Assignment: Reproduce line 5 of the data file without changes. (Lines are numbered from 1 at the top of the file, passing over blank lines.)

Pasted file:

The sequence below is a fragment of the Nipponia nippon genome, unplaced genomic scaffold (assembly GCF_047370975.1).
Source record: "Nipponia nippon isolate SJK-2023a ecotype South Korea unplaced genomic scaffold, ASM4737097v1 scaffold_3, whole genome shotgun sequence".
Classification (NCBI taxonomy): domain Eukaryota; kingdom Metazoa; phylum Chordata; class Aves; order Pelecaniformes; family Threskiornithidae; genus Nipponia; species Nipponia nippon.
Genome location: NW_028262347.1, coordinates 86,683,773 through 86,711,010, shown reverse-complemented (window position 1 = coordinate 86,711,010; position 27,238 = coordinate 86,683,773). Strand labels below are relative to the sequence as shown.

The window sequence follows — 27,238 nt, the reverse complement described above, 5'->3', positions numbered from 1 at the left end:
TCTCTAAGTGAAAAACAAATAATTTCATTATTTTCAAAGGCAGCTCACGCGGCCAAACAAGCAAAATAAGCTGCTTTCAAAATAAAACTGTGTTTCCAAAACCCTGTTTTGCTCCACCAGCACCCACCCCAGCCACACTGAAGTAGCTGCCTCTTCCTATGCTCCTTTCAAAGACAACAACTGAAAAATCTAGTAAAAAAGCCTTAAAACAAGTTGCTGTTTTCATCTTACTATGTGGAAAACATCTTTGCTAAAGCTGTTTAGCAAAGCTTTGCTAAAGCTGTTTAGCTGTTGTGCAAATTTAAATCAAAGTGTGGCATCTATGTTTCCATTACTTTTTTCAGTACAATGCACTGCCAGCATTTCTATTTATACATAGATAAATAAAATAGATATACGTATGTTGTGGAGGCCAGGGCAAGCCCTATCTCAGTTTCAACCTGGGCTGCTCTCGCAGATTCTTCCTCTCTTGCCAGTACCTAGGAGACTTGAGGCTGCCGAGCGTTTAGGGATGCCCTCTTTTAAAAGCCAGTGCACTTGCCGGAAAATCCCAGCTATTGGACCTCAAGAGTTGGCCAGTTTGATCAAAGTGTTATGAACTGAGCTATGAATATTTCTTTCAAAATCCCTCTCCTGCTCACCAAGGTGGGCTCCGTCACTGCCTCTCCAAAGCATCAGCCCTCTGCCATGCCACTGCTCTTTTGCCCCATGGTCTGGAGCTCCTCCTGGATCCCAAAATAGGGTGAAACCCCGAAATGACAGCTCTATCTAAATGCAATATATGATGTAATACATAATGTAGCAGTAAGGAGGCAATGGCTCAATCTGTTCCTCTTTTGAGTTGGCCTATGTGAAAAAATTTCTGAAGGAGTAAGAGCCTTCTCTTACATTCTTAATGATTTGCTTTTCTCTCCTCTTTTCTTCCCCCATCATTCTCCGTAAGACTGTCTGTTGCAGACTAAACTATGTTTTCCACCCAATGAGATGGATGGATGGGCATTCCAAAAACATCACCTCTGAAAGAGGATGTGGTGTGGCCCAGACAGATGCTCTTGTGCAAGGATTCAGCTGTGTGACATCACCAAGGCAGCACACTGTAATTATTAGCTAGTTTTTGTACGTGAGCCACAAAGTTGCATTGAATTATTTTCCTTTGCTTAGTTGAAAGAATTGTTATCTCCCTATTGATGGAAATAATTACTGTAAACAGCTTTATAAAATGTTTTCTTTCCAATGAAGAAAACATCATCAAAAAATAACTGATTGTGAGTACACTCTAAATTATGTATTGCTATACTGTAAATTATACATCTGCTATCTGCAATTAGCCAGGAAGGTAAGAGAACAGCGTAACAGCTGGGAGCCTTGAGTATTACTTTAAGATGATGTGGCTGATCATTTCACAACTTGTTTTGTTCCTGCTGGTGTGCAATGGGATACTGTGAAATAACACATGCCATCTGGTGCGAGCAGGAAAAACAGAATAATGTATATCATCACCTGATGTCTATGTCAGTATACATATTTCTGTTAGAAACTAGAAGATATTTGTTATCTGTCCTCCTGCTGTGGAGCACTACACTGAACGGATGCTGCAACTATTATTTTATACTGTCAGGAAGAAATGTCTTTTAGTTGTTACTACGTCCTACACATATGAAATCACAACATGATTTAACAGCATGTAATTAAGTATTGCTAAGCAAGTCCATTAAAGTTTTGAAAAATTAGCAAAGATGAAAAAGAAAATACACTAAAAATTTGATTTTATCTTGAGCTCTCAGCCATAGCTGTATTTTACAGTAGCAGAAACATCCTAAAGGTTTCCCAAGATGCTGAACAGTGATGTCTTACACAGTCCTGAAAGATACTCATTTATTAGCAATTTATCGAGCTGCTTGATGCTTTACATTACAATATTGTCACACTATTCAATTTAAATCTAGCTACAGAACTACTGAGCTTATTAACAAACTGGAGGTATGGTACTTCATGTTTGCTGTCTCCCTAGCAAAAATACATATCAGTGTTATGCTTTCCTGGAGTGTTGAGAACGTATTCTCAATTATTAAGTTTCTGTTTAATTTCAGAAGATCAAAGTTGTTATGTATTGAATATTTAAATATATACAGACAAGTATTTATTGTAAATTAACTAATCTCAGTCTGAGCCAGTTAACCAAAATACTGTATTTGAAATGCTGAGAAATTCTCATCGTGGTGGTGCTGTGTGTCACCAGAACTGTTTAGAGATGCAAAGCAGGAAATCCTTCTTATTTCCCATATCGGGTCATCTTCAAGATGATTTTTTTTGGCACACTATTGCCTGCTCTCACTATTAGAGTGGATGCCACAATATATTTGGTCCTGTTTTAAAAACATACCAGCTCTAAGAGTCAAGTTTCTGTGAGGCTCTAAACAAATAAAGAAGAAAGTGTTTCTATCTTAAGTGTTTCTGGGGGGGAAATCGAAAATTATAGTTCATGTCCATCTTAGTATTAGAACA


The window sequence follows — 27,238 nt, the reverse complement described above, 5'->3', positions numbered from 1 at the left end: